• Youth and/or Rehabilitative Locomotor Patterning
  • Decreased Ground Reaction Force Training (including Quick Leg Cycle and Powerful Strides)
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How Does a Curved Treadmill Work?

Gravity, friction, and the exploration of forces during running are the mechanical secrets of curved treadmills. Because of the curved design of the equipment, the foot and weight of the body physically pull the tread down and back during the downstroke rearward.

Because the contact point is so far ahead of the center of mass, it provides a different level of support than conventional non-motorized treadmills or running on the ground.

While the differences are not readily apparent to the human eye, they can reload the body with vertical ground reaction forces. Running on the curve may assist certain athletes, or fitness enthusiasts decrease the stress that vertical ground reaction forces place on their legs.

However, the unusual form of curved treadmills makes measuring forces on them challenging, as force plates are typically big and flat.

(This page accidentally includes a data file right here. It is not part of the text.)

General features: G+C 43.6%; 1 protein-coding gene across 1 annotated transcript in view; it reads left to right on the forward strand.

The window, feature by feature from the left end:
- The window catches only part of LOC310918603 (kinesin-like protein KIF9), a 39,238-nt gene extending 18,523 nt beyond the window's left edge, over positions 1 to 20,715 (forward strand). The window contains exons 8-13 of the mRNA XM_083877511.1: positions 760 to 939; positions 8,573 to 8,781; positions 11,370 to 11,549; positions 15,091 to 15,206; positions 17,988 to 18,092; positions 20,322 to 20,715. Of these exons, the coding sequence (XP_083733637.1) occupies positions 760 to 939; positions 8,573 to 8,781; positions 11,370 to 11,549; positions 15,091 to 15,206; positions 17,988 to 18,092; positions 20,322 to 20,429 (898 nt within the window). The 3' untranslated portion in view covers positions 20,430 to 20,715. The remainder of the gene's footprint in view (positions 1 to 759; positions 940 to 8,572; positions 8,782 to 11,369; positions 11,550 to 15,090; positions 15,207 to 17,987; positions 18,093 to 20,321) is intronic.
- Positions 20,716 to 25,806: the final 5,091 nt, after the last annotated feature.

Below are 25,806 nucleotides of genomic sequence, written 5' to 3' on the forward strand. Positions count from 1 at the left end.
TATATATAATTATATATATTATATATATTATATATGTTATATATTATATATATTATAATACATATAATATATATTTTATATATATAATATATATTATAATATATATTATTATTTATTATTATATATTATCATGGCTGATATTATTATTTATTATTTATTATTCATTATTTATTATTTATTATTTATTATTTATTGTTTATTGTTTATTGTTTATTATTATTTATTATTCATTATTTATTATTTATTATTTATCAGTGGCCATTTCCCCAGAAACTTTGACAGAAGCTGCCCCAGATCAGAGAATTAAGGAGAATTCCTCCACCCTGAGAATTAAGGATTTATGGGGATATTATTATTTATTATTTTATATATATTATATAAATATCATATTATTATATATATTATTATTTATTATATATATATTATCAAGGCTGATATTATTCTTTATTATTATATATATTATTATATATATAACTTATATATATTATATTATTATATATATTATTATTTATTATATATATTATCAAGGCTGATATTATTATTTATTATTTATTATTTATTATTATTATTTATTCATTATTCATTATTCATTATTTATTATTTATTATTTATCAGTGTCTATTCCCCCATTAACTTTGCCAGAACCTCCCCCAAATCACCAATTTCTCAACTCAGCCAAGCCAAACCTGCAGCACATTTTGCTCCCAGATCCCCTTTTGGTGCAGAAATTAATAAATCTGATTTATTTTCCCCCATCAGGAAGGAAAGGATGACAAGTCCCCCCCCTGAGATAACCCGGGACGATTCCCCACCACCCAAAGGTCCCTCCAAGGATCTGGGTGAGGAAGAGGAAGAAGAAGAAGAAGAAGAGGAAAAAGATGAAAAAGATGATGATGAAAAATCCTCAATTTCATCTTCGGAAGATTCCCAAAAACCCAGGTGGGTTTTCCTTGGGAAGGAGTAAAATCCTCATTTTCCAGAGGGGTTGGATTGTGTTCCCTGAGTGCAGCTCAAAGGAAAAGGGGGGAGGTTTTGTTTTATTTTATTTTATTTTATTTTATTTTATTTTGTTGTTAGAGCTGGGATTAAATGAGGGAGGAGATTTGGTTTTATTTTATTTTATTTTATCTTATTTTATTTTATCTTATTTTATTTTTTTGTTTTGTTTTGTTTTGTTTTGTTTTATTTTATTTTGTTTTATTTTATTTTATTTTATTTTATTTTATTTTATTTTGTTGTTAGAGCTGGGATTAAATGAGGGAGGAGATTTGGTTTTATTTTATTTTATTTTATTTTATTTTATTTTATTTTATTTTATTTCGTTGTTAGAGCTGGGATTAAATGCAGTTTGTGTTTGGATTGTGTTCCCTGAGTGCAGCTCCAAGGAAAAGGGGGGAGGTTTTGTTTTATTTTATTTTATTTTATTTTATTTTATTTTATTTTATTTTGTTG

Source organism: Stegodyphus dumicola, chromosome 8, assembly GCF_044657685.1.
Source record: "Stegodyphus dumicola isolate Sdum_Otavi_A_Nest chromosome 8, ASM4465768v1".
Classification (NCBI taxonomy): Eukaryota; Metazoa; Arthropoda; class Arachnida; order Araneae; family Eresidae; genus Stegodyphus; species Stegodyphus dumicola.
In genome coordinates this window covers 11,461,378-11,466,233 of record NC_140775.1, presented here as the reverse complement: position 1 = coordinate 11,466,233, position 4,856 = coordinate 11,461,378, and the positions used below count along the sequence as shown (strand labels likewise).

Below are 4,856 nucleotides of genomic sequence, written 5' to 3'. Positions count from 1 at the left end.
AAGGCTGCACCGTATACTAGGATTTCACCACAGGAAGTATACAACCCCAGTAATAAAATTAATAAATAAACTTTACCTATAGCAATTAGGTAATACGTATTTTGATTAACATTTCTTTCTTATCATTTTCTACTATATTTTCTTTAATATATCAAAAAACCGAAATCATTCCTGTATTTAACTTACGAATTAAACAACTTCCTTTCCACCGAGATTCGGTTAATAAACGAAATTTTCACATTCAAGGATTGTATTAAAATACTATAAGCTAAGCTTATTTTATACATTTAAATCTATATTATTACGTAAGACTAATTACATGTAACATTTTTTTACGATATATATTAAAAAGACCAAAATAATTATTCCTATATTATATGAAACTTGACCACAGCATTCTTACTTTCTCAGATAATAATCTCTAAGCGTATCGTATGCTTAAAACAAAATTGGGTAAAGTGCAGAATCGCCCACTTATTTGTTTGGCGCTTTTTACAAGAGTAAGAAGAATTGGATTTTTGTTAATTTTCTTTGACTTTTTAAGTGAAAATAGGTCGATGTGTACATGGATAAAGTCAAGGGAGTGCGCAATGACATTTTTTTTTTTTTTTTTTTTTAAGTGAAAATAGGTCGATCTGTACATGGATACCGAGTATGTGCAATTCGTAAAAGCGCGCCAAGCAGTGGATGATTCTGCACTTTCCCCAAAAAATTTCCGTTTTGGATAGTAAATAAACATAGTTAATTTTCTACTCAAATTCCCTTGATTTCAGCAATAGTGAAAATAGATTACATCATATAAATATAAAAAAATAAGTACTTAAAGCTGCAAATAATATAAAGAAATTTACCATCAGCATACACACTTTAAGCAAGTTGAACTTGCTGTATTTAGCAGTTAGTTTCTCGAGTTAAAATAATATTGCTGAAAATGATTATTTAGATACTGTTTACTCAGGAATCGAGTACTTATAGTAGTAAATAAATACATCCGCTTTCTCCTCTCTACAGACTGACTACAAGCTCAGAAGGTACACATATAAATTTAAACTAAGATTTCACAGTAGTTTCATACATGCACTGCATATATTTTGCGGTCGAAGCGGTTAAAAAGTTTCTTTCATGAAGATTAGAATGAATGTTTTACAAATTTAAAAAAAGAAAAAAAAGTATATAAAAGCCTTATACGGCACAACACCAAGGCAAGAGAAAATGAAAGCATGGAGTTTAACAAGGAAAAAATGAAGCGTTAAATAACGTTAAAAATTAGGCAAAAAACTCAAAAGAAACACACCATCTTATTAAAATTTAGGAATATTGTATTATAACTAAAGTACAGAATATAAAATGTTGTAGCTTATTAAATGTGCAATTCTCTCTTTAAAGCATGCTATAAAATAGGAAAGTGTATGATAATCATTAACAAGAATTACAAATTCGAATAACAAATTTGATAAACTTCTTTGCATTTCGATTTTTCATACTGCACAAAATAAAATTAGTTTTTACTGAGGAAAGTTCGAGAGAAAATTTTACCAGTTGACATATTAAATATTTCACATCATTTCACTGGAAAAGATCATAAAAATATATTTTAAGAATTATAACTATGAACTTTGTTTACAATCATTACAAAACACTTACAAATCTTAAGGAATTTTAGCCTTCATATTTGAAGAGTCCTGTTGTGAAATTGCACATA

The ability to decrease horizontal friction of the early portion of foot impact to reduce artificial alterations to the firing pattern is the key to a successfully curved treadmill. The muscle firing pattern will improve if there is reduced friction early during foot impact, but there is a tradeoff because braking is a necessary evil for propulsion.

Technically, you utilize relatively little horizontal force contribution at peak speed since most speed is created by redirecting vertical force. Still, in running locomotion, the hip employs horizontal forces submaximally.

The argument over which force is more essential for speed has died down, as a new study shows that sprinting success requires a balance of all three forces—lateral, horizontal, and vertical. While running on a curved treadmill is comparable to running on the ground, the two are not interchangeable.